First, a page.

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Ex aequo

versão impressa ISSN 0874-5560

Ex aequo  n.18 Vila Franca de Xira  2008


Promoting Pay Equity through Gender-neutral Job Evaluation: A step-bystep guide by Marie Thérèse Chicha: A review


CHICHA, Marie-Thérèse (2006), A Comparative Analysis of Promoting Pay Equity: Models and Impact, Geneva, ILO. (DECLARATION/WP/49/2006), [on line] Available at

ILO (2007), Equality at Work: Tackling the Challenges, Global Report under the follow-up to the ILO Declaration on Fundamental Principles and Rights at Work, Geneva, ILO, [on line] Available at


Manuela Tomei


Geneva (


Gender discrimination in remuneration: a persistent problem

Ever since they entered the labour force, women have, in general, been paid less than men. At one time, in many countries this was an expressed policy. The underlying assumption was that women did not need to earn a «living wage» as their husbands were the «breadwinners», and women were «secondary earners». Over the years, the policy of setting different pay rates for men and women who do the same or similar jobs has been discontinued almost everywhere. But differences in pay between male and female jobs for work of equal value persist everywhere. As a result, women’s average pay continues to be generally lower than men’s in all countries and for all levels of education, age groups and occupations.


Pay equity: a fundamental labour right and a key dimension of gender equality

The persistence of gender discrimination in pay results in women devoting lesser hours to paid work than men and putting more hours in domestic choirs and in taking care of their families. This reduces the range and quality of jobs that women may be offered or may be able to accept, thus reinforcing their segregation in a smaller number of occupations at the lower end of the pay scale. Pay discrimination also translates into high turnover rates, little attention to the productivity and quality of women’s jobs and low training expenditure. Finally, it can undermine the capacity of certain enterprises to attract and retain the best qualified people.

The Equal Remuneration Convention, 1951, No.100, one of the eight core international labour standards1, seeks to address discrimination in remuneration by establishing that remuneration rates are to be fixed without consideration of the sex of the worker. It also requires that women and men receive equal remuneration not just for the same or similar job, but for work of equal value. This principle is fundamental to the achievement of gender equality as a large proportion of women do different jobs than men.


ILO Convention No. 100: a pioneering international labour standard

The notion of «equal pay for work of equal value» was a pioneering feature of Convention No. 100. The European Community Equal Pay Directive recognized this principle only in 1975 and the United Convention on the Elimination of All Forms of Discrimination against Women (CEDAW) did so in 1979. Ensuring «equal pay for work of equal value» or promoting pay equity is not about changing the work that women do, but about redressing the undervaluation of jobs that women typically perform, and rewarding them according to their value.

Convention No. 100 requires States that have ratified the Convention to ensure the respect of this principle when they are directly involved in wage-fixing; when they are not, States are requested to promote the observance of the principle. States have also the obligation to cooperate with employers’ and workers’ organizations to implement the Convention and must involve them in the establishment of job evaluation methods. The effective application of this principle is an obligation also for employers’ and workers’ organizations.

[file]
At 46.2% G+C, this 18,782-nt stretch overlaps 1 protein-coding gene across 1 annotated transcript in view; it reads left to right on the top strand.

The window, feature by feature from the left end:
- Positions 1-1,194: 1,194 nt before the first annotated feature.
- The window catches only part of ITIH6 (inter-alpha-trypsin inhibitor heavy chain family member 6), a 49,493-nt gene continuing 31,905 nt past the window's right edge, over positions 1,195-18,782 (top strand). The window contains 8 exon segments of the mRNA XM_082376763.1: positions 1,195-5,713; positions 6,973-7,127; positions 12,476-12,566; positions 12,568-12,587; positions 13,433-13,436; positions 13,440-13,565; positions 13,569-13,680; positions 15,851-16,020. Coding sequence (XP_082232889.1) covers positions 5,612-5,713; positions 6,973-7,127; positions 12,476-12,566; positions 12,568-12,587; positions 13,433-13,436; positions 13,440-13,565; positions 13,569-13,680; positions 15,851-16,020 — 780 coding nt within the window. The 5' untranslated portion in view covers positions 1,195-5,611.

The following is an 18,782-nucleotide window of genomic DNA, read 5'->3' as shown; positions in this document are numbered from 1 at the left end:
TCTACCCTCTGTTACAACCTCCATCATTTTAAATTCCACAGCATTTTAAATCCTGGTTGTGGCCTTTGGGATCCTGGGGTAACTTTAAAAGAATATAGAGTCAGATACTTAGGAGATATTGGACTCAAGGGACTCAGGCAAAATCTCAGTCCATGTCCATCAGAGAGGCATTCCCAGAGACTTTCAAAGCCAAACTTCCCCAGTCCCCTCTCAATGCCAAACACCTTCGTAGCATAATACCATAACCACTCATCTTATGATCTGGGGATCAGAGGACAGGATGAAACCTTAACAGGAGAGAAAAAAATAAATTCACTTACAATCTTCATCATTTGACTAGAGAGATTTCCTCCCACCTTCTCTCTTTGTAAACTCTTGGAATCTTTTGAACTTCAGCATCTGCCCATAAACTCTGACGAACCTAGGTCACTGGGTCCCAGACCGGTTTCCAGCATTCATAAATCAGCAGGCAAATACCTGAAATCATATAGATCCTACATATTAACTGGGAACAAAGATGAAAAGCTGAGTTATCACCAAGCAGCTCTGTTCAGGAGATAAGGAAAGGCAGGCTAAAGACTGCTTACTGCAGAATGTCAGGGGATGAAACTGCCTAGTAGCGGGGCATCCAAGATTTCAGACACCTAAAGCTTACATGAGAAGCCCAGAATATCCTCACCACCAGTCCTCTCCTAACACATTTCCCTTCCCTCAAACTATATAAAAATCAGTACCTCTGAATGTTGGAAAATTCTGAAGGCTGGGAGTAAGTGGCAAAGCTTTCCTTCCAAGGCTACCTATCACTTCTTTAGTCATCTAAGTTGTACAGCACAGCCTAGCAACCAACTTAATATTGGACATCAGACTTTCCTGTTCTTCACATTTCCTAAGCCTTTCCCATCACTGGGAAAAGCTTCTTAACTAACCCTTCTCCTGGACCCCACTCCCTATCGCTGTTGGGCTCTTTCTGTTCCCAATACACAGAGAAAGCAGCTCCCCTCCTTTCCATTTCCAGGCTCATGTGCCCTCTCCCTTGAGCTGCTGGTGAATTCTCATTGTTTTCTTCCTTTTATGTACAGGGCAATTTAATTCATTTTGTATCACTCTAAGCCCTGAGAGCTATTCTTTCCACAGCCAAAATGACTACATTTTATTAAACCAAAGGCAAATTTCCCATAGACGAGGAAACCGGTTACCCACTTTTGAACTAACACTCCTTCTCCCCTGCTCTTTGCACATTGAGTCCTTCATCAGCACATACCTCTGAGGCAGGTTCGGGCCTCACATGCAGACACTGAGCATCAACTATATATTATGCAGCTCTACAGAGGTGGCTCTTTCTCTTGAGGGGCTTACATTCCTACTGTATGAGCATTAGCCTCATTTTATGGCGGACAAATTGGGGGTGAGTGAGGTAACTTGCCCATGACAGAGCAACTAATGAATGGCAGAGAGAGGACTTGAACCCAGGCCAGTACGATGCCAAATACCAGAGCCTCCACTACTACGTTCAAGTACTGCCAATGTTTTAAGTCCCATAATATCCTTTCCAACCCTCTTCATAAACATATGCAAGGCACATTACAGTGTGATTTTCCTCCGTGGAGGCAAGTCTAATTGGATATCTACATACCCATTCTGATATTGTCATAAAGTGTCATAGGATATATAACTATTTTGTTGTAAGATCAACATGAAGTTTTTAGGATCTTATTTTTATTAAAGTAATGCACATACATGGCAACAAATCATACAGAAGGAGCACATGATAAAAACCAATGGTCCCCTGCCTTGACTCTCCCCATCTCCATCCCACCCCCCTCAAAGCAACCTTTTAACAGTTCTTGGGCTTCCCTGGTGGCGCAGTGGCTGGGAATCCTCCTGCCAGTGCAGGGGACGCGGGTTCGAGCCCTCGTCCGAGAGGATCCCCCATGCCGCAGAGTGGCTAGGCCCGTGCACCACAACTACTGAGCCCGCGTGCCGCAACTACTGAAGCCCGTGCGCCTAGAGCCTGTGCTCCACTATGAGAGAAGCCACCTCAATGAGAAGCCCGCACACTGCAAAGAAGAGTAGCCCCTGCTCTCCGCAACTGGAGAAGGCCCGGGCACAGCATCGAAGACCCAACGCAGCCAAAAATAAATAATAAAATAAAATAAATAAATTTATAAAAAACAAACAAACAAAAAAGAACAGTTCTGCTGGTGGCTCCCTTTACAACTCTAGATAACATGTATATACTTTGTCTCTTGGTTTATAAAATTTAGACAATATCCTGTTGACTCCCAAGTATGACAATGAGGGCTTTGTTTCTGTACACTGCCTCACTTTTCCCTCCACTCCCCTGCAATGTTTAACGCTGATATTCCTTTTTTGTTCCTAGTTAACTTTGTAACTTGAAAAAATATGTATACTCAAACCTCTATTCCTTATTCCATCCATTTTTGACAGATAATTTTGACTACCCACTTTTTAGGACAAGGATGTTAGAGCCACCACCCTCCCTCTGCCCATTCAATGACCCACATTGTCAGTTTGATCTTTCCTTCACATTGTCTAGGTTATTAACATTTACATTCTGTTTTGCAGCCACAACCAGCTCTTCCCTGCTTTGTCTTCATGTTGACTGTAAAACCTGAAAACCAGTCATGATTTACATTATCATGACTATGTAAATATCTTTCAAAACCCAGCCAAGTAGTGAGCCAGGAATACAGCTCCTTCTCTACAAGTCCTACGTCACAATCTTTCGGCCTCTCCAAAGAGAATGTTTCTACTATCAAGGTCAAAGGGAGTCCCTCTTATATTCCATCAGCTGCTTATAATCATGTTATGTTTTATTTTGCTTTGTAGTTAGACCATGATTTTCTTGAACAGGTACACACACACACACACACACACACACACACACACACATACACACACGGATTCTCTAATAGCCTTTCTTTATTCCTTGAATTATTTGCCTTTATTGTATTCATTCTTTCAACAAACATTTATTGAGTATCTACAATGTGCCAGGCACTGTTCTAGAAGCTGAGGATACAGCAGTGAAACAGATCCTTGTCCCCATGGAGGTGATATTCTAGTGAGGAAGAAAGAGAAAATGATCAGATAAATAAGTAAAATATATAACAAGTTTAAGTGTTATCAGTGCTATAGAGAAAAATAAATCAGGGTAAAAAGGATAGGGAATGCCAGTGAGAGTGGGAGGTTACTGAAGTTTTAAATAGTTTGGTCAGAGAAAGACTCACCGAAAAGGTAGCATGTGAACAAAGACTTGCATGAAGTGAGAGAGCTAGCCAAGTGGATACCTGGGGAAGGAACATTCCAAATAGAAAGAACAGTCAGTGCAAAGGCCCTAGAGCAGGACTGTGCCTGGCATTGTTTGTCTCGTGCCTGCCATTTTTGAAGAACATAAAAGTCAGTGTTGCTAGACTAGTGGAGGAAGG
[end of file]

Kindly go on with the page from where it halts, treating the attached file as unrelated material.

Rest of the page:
The challenges of making pay equity a reality

Convention No. 100 has been ratified by over 180 countries, including Portugal, but its implementation is not exempted from difficulties. One major problem relates to the non-understanding of what «equal pay for work of equal value» means and what it takes to achieve it. In many countries, for instance, laws and regulations continue to give a narrow interpretation to the equal pay principle, as they refer only to «identical» or «similar» work. In other countries, provisions for equal pay apply only to the basic or ordinary wage, thus allowing for sex-based differences in respect of the flexible part of wages. In yet other countries, the payment of additional allowances, including family allowances, is foreseen only for men, regardless of whether or not women are the head of the household2.

Where the content of the law may be in order, implementation may be lax. This is often due to concerns about the cost implications of promoting pay equity, especially among small and medium-sized enterprises (SMEs), and the perception that adjustments in the wages of typically female occupations would not lead to any tangible benefits for labour productivity. The lack of sex-disaggregated data on wages at macro and micro (establishment) levels adds to the challenge by making it difficult to monitor trends in the size and causes of persisting pay gaps between men and women. The absence of sound job evaluation methods is another factor.


Job evaluation methods free of gender bias: a key means to address sexdiscrimination in pay

Determining if two jobs that differ in content are equal in value requires some means of comparing them. Job evaluation methods are the tools that help to establish the relative value of jobs and their corresponding pay. The establishment of methods that ensure a fair and objective assessment of the value of different jobs not only contributes to the elimination of sex discrimination in pay; it also helps develop more transparent and efficient pay determination systems, while improving recruitment and selection procedures3.